10 Healthy Habits of the 'Naturally' Thin

Anna Medaris Miller

No fair.

We all know the type: the slender colleague who's never known a love handle, the childhood friend who's still rocking her high school pants size, the fit neighbor who just doesn't get your weight-control struggles. While genes, income, health conditions and a host of other factors help dictate who joins the ranks of the two-thirds of Americans who are overweight or obese, even for part of their lives, the folks who don't slide into those categories share some common healthy habits that anyone can steal. U.S. News asked them -- and the researchers who study them -- their secrets. Here's what they said:

1. They don't diet.

At Cornell University's Food and Brand Lab, researchers compared people who stay "mindlessly slim" to those who've also maintained healthy weights, but more rigidly. (Notably, the vast majority of the lifetime-healthy-weighters were of the mindless variety.) One of the biggest differences? The folks for whom slimness comes easy don't diet. "Oftentimes, people associate thinness with strict diet," says lead researcher Anna-Leena Vuorinen, a research scientist at VTT Technical Research Centre of Finland and former visiting scholar at the Food and Brand Lab. "However, highly restrictive behaviors are neither effective nor sustained long-term." They're also linked to food cravings, binge eating and some eating disorder symptoms -- not successful weight loss, she adds.

2. They listen to their bodies.

If they don't diet, what do they do? They eat when they're hungry. Fancy that! According to the Food and Brand Lab's findings, 23 percent of people who are mindlessly slim reported listening to "inner cues" as a top weight-control strategy, while only 3 percent of rigid dieters did. Ashleigh Dixon, a 25-year-old communications professional in the District of Columbia, counts herself among the slim-with-apparent-ease crowd. "I pay attention to my diet," she says, "but I do not obsess over it."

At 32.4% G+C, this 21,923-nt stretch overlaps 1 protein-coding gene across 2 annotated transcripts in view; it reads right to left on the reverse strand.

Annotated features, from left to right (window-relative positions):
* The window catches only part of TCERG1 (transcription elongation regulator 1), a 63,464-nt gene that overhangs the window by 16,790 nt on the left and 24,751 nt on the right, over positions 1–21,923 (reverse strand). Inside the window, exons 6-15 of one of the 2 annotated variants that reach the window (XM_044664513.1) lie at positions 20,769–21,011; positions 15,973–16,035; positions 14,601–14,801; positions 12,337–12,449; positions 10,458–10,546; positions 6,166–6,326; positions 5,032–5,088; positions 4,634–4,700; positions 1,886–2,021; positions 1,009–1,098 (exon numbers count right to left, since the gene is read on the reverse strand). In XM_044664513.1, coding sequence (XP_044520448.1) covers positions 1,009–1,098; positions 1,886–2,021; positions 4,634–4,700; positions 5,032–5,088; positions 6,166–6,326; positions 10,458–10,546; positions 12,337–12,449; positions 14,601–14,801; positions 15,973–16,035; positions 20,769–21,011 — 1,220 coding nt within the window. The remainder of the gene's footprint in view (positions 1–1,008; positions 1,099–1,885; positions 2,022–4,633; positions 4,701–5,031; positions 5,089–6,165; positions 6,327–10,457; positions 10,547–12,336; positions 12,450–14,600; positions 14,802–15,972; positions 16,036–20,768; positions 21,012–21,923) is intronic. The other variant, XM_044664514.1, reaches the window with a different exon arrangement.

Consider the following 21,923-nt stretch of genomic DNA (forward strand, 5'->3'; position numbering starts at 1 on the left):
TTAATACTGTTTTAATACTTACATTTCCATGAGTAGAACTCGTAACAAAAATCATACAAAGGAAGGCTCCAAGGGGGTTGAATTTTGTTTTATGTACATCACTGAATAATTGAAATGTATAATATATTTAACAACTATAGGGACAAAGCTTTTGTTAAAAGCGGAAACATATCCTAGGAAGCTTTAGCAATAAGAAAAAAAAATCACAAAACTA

3. They eat real food.

For meals, Dixon sticks to lean meats such as chicken, turkey and fish. For snacks, it's usually whole foods such as strawberries or nuts. "I ensure I have a good balance of all the major food groups," she says. Mindlessly slim folks in the Food and Brand Lab's registry also seem to value real food: Fifteen percent reported eating high-quality, unprocessed foods as a top strategy to control weight, while only 3 percent of stricter dieters did. "Eat as many fresh fruits and vegetables as you can throughout the day," advises Melissa Buches, a naturopathic physician in Seattle who weighs the same now at age 47 as she did at 17.

4. They cook.

Home-cooking proved to be another big difference between the mindlessly slim and the rigidly so: Nineteen percent of the former reported using this strategy as a top way to control weight, while none of the latter did. Indeed, other research out of the Johns Hopkins Bloomberg School of Public Health has found that people who cook at home six or seven nights a week eat healthier and consume fewer calories than those less acquainted with their kitchens.

5. They dine out in good conscience.

Even when home chefs leave their kitchens to eat out, they consume fewer calories and avoid fast food more than frequent out-of-the-house diners, the Johns Hopkins study found. For Chris Tucker, a 54-year-old in the District of Columbia whose weight has stayed within a 10-pound range for more than 20 years, that means choosing the second-most healthy menu item. "That way," he says, "you don't feel deprived but you can feel great about avoiding high-calorie foods."